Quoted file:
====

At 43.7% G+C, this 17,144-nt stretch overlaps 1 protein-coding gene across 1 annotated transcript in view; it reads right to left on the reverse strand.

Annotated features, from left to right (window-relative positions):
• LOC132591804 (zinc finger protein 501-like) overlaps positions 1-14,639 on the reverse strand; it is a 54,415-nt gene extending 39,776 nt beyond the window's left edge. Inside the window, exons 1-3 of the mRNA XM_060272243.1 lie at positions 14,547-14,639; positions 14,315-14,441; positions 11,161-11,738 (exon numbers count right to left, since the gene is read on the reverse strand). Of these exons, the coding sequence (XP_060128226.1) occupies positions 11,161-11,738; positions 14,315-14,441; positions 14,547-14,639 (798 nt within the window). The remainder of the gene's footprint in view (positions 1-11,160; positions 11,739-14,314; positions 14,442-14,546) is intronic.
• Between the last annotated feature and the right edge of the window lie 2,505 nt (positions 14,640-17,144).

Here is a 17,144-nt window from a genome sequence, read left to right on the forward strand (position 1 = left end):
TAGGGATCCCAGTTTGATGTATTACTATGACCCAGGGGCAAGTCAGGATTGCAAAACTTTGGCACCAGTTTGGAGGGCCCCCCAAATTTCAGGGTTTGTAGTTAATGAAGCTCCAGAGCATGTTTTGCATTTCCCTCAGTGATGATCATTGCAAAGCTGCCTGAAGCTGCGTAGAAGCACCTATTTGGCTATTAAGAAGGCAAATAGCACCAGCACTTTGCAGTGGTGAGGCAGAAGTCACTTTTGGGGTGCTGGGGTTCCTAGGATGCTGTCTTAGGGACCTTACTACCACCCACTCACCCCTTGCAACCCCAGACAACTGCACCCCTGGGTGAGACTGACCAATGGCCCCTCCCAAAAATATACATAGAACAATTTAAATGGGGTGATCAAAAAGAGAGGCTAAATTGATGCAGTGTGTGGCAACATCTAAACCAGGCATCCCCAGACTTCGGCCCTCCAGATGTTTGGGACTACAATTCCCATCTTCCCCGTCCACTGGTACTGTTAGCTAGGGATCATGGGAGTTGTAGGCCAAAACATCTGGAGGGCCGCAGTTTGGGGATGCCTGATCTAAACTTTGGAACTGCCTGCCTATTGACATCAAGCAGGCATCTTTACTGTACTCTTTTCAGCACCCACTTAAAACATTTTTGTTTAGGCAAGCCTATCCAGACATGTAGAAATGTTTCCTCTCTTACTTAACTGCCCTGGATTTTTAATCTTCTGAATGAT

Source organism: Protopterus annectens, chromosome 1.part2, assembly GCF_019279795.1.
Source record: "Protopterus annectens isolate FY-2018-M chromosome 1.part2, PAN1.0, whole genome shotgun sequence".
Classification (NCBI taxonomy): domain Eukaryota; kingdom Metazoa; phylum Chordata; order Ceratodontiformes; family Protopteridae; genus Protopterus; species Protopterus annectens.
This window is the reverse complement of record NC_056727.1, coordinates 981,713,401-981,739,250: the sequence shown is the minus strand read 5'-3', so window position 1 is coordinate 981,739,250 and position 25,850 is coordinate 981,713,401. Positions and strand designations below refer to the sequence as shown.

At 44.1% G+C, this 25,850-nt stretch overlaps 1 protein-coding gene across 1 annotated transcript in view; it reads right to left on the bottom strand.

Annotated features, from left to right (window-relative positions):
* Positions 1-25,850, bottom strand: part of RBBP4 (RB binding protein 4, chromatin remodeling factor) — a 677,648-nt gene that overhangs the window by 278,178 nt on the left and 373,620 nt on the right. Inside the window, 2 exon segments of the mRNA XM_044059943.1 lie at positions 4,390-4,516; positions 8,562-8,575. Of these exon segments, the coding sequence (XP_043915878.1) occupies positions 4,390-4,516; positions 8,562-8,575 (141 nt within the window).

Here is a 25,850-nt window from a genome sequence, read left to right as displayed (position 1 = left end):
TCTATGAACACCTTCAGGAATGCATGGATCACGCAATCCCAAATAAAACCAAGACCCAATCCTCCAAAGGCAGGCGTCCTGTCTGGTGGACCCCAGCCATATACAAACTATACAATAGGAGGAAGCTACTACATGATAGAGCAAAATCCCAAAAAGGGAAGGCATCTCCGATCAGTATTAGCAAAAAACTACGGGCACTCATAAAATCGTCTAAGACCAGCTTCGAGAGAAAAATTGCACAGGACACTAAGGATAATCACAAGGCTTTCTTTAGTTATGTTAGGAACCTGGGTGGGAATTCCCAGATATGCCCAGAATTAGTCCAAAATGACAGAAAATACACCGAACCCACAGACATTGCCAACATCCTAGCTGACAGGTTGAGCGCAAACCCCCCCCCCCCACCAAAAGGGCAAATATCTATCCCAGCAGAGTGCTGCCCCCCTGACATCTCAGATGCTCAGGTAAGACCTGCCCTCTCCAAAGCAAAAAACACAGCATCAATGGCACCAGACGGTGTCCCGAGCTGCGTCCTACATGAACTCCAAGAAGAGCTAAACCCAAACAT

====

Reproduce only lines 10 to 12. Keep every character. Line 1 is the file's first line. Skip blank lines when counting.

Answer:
This window is the reverse complement of record NC_056727.1, coordinates 981,713,401-981,739,250: the sequence shown is the minus strand read 5'-3', so window position 1 is coordinate 981,739,250 and position 25,850 is coordinate 981,713,401. Positions and strand designations below refer to the sequence as shown.

At 44.1% G+C, this 25,850-nt stretch overlaps 1 protein-coding gene across 1 annotated transcript in view; it reads right to left on the bottom strand.

Annotated features, from left to right (window-relative positions):